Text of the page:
The Mexico Office of the United Nations High Commissioner for Human Rights (OHCHR) presented a report in Mexico City on Oct. 13 on the dangers facing human rights activists in Mexico. According to the report, “Defending Human Rights: Caught Between Commitment and Risk,” the OHCHR found 128 cases of aggression against activists from January 2006 to August 2009, including 10 murders. OHCHR staff visited 10 of Mexico’s 32 states to compile the report, interviewing non-governmental organizations (NGOs), human rights defenders, victims of aggression, journalists and government authorities.
Noemí Ramírez, head of the nongovernmental Mexican Academy for Human Rights, told the Inter Press Service (IPS) that the situation of human rights defenders is “worrying.” She laid much of the blame on the government of President Felipe Calderón of the center-right National Action Party (PAN). Violence has risen in the country since Calderón launched a massive “war on drugs” after taking office in December 2006. “The government has vilified the work of rights defenders,” she said. “There has been a serious deterioration in the situation under the present administration.”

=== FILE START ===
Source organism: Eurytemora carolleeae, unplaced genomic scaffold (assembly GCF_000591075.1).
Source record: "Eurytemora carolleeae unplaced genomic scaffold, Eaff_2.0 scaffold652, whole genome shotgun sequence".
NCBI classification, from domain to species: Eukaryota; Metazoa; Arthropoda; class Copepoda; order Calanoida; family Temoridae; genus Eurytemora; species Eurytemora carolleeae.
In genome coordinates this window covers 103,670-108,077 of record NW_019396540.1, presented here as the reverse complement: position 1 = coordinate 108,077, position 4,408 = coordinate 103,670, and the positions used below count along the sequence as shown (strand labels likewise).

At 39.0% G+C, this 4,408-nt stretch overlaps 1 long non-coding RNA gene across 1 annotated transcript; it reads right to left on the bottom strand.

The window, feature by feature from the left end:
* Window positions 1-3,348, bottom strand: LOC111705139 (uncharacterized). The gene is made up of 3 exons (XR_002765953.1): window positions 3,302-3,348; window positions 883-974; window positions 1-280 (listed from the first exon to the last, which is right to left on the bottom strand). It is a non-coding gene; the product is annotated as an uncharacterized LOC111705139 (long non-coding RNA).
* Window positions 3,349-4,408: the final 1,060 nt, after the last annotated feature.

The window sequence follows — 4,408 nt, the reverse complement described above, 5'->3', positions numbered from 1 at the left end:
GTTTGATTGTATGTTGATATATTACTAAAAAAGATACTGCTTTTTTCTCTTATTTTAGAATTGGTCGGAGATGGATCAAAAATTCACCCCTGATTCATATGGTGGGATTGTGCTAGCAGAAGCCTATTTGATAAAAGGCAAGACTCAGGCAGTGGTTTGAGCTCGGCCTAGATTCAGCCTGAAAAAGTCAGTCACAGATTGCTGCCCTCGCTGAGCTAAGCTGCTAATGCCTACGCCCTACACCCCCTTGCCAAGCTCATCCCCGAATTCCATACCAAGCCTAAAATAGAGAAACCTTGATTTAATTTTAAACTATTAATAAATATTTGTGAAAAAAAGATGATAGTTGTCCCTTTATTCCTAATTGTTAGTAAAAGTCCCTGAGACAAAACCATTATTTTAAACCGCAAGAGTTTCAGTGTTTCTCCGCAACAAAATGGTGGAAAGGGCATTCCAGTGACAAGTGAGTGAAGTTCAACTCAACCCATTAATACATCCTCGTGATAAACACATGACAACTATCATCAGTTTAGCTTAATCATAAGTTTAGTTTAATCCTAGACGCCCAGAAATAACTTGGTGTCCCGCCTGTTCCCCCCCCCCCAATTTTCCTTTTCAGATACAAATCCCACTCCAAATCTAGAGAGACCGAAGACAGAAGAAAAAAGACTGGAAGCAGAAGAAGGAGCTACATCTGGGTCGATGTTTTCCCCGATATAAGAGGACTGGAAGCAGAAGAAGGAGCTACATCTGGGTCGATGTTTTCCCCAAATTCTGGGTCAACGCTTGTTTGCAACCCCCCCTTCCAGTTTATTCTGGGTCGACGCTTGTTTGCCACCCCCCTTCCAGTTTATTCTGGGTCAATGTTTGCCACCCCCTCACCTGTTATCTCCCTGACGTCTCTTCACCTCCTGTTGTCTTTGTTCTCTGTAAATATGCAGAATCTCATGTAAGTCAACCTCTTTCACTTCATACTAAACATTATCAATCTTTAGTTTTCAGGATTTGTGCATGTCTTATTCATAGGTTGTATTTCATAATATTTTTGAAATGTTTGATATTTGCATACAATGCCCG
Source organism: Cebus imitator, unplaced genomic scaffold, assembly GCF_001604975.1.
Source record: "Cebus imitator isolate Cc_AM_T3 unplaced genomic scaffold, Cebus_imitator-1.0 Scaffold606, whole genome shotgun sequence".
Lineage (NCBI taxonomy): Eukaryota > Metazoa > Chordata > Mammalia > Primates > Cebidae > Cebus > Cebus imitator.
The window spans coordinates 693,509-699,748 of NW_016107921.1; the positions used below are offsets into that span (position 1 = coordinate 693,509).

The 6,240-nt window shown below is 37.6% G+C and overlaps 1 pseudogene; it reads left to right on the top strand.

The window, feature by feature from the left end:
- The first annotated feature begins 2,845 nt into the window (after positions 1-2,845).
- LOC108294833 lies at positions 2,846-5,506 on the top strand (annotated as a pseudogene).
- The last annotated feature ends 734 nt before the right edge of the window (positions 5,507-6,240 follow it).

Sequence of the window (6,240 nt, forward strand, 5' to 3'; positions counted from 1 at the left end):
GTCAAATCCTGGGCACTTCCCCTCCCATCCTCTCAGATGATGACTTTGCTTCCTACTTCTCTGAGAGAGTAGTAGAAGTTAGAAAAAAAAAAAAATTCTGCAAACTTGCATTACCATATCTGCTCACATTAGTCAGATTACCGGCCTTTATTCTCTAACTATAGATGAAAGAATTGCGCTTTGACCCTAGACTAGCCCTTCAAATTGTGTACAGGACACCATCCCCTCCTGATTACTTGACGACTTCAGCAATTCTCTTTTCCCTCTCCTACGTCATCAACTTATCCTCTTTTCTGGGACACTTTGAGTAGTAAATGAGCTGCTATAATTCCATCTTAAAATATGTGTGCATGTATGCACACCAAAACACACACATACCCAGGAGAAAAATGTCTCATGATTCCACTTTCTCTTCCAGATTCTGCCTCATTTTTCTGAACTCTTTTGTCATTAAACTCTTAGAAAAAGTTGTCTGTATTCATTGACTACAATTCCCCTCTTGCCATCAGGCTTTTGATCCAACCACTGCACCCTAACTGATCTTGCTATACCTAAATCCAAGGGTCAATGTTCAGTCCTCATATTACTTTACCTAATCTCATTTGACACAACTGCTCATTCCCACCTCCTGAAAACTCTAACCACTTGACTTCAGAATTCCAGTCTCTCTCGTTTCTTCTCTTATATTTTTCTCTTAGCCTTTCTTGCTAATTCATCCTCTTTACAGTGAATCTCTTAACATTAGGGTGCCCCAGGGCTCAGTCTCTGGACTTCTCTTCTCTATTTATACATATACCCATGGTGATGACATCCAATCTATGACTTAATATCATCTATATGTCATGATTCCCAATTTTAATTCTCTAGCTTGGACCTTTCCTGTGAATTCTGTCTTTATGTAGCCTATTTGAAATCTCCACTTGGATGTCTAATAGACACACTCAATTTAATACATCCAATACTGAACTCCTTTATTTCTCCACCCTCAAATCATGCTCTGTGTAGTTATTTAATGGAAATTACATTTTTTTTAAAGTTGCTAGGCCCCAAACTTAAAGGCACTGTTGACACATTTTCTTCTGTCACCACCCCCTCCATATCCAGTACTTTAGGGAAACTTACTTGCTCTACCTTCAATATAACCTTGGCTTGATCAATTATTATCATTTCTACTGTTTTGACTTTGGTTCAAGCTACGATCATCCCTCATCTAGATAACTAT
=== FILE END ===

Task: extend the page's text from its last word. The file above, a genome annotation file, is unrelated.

Incidents involving violence against human rights defenders include the murder of Raúl Lucas and Manuel Ponce, leaders of the Organization for the Future of the Mixteca Indigenous Peoples, whose bodies were found Feb. 21 in the southern state of Guerrero. They had been tortured and executed; the crimes remain unpunished. In the same month, the Tlachilollan Mountain Human Rights Center closed one of its offices in Ayutla de los Libres, Guerrero, because of threats, intimidation and persecution of activists for indigenous peoples’ rights. (IPS, Oct. 14)
From Weekly News Update on the Americas, Oct. 20